I believe we are responsible to confess sin in our thoughts. Must we confess whe

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  1. no body profile image69
    no bodyposted 6 years ago

    I believe we are responsible to confess sin in our thoughts. Must we confess when we sin in dreams?

    I am literal Biblicist. If we are responsible for EVERY thought, do we confess  actions and thoughts we have in dreams as sin? Dreams are reflective of our conscious thought. If I thought it and remember it, and feel convicted about it, must I confess it as sin?

  2. ii3rittles profile image77
    ii3rittlesposted 6 years ago

    Jesus taught that the spirit will lead us to the the truth. If you truly feel you need to confess it, then confess it  to God. Confess the sin and the worries of the sin in your dream.

    1. no body profile image69
      no bodyposted 6 years agoin reply to this

      I have gotten the strangest looks when I have said I feel this way. People seem to think that dreams are free time with the mind but how can it be if every thought is accountable? Thank you for a bit of encouragement.

  3. Judah's Daughter profile image76
    Judah's Daughterposted 6 years ago

    This is king of a strange question.  Sometimes dreams can come to us as a 'temptation' (evil) or a test (proving) from God.  If you find you've given into an evil temptation in your dream and enjoyed every minute of it, without conviction, God may be showing you the insincerity of your heart/faith.  Now that you've been tested, it is up to you how you respond.

    If you feel the dream reflected the true desires of your heart and you 'sinned' within your dream, are yet remembering your dream and are dwelling on your dream, I would say God already knows, number one.  I think He wants you to be aware of the areas He wishes to cleanse.  If you feel 'convicted' now, then you should confess it as sin.  Close the doors that are feeding those desires so repentance can manifest in your heart.  Next time you dream a similar dream, you may just pass the test and wake up refreshed.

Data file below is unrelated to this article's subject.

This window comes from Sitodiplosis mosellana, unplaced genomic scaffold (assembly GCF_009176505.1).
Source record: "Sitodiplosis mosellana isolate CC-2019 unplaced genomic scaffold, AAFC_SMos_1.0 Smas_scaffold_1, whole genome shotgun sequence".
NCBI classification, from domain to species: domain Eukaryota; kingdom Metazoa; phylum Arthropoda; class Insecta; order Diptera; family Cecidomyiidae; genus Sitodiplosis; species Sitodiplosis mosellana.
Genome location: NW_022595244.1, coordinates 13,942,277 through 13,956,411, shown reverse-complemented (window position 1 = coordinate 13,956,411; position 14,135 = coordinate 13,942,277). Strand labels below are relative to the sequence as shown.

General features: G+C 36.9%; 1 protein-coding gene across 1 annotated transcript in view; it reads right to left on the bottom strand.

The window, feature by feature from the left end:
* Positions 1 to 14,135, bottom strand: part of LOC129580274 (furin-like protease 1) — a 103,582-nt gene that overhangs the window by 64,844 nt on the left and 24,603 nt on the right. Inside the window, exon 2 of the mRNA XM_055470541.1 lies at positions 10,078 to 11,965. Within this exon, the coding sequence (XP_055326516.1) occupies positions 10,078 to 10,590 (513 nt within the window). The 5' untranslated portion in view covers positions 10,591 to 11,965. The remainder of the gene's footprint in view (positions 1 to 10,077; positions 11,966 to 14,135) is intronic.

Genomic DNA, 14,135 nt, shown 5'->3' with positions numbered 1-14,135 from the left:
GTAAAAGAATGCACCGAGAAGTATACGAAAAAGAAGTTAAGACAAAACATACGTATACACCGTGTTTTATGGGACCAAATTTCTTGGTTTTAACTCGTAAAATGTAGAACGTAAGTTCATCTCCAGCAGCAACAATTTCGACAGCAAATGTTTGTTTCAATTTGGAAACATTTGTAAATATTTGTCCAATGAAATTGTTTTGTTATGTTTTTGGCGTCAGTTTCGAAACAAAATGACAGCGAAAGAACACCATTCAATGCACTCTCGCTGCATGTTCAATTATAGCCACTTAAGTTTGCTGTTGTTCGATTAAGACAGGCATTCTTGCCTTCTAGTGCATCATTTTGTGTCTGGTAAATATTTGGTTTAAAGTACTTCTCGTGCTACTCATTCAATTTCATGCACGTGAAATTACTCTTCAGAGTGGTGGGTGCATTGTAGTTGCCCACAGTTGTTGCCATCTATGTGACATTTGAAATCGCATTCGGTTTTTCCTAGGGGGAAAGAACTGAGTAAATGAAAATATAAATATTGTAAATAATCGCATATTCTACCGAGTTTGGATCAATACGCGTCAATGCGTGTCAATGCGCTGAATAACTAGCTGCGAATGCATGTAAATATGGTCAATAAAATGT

1. no body profile image69
      no bodyposted 6 years agoin reply to this

      I usually don't remember my dreams. I usually pray for any people I remember dreaming about. I confess any bad actions I have done saying that if my mind was right I would never have considered doing such a thing. Maybe I'm wrong to feel that way.

  4. ComfortB profile image88
    ComfortBposted 6 years ago

    Often times we have thoughts that are unholy, but we quickly rebuke them so as not to give way to the tempter.

    But when thoughts (impure and holy) are allowed and nurtured, they quickly turn into sin, and can sometimes manifest in our dreams.

    Our God 'is a discerner of the thoughts and intents of the heart', so if His spirit convicts you of your thoughts, then by all means confess it.

    Remember, "...your adversary the devil, as a roaring lion, walketh about, seeking whom he may devour: whom resist steadfast in the faith,..."

    1. no body profile image69
      no bodyposted 6 years agoin reply to this

      I totally agree. Our minds are capable of such evil. I have very few "bad" dreams anymore but I consider how I behaved in the "story." It disturbs me how at times I don't even think to pray or I don't think of God. Probably silly to think like that.

  5. Barbara Kay profile image89
    Barbara Kayposted 6 years ago

    First of all, is it something sinful that you'd like to happen? Is it a hidden desire you have? You must be talking about that type of dream. Then the sin is lurking in your mind anyways. You'd better confess it as such.